“Beneficial electrification” is a new catchphrase in the energy industry. It refers to the growing recognition that using clean electricity to keep our homes and businesses running is a cheaper, greener, and smarter way to meet our energy needs.
The nature of electricity continues to change, as does our nation’s environmental goals. That means our policy thinking needs to change as well. Research suggests that aggressive electrification of energy end uses—such as space heating, water heating, and transportation—is needed for the United States and the world to achieve ambitious goals for reducing carbon dioxide emissions and our carbon footprint.
Beneficial electrification happens when we use electricity to accomplish a task (or end use), and in doing so satisfy at least one of the following conditions without adversely affecting the others:
- Does it save consumers money over time?
- Does it benefit the environment and reduce greenhouse gas emissions?
- Does it improve product quality or consumer quality of life?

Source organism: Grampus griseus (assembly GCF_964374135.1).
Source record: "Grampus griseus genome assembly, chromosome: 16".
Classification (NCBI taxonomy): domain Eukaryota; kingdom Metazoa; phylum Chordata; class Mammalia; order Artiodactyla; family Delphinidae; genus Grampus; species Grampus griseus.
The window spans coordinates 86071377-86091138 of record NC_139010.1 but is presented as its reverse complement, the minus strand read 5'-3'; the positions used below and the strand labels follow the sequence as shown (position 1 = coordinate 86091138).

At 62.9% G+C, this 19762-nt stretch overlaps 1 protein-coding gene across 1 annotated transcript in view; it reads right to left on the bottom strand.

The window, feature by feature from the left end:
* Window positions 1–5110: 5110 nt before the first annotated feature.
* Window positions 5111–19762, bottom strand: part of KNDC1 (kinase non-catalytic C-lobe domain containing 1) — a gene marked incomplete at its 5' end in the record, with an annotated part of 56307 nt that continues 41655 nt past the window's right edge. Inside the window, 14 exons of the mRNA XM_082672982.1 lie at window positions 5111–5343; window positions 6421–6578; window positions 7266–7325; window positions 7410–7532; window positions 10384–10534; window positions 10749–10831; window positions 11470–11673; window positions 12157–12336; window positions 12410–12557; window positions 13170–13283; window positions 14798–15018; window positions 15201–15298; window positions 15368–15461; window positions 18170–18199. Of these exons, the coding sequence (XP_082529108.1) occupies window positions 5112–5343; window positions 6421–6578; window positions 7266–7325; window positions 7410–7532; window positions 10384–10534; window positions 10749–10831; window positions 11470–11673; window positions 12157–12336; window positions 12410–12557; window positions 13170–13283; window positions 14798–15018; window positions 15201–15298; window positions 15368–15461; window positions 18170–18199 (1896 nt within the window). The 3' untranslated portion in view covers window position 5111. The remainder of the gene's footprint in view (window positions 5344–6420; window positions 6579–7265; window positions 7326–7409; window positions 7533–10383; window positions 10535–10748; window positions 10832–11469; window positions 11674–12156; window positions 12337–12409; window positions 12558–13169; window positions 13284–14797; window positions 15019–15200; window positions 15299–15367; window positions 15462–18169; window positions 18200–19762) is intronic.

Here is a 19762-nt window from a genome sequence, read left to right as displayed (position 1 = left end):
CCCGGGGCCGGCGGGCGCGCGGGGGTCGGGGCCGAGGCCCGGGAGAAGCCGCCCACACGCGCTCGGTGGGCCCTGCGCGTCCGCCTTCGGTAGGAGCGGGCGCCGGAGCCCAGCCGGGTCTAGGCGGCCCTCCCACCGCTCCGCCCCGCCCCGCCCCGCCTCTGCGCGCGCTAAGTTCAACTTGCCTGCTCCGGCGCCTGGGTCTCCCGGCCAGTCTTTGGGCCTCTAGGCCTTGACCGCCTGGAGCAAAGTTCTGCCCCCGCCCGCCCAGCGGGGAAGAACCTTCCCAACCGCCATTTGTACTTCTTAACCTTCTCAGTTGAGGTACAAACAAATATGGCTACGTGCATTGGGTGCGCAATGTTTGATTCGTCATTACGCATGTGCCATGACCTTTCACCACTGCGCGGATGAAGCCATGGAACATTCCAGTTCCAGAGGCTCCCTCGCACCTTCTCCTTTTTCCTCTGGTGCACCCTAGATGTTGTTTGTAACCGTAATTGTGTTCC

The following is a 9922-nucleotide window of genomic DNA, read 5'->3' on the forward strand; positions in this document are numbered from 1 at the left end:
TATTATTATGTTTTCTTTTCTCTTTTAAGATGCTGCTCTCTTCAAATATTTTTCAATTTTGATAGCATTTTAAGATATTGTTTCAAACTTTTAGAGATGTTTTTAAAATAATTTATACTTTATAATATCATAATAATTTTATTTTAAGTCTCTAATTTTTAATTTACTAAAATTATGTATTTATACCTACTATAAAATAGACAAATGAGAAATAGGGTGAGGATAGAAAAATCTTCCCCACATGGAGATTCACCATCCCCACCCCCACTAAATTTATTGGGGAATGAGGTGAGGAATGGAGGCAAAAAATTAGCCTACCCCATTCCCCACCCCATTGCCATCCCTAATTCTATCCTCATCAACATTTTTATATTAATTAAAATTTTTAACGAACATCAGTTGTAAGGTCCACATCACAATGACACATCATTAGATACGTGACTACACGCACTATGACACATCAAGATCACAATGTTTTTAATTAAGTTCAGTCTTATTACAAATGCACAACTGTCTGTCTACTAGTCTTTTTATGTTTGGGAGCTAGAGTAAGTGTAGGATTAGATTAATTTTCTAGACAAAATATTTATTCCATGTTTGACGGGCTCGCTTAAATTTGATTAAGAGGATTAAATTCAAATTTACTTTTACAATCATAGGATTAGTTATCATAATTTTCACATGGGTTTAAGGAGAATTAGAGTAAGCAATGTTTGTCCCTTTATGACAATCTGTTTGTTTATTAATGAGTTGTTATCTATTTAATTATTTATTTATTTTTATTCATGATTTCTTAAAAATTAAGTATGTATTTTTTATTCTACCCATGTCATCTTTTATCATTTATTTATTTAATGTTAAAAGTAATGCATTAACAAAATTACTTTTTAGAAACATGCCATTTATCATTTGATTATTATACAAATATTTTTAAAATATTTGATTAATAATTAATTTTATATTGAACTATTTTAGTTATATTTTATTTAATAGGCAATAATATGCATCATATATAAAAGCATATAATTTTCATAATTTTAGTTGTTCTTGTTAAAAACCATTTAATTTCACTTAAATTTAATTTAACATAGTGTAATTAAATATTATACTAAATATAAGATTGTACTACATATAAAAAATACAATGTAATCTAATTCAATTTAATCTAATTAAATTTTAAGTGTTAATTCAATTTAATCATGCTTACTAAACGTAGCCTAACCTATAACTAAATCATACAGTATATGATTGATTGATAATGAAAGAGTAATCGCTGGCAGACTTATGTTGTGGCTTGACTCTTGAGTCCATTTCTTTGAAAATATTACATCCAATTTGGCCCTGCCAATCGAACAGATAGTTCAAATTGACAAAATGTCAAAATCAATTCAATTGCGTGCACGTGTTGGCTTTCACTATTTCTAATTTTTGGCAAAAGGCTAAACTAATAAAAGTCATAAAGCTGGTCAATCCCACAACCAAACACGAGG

- Does it foster a more robust and resilient grid?
Here are examples of common tools for beneficial electrification:
- Air-source heat pumps
- Geothermal heat pumps
- Electric water heaters
- Electric vehicles
- Electric-powered lawn mowers, chainsaws, weed trimmers, etc.
Beneficial electrification programs are a valuable opportunity to engage both electric utilities and environmental groups in identifying solutions that work well for consumers, local communities, and the environment. Explore our website to learn more about beneficial electrification.
Beneficial Electrification is Environmentally Friendly
Innovations in energy technologies are creating new ways to use electricity rather than on-site fossil fuels, like propane, natural gas, and gasoline. This concept is known as beneficial electrification and suggests that the use of more all-electric appliances and equipment like water heaters, ranges, lawn mowers, and electric vehicles provides consumers with greener products and benefits the environment.
Resources: EESI, NRDC, EIA, and NRECA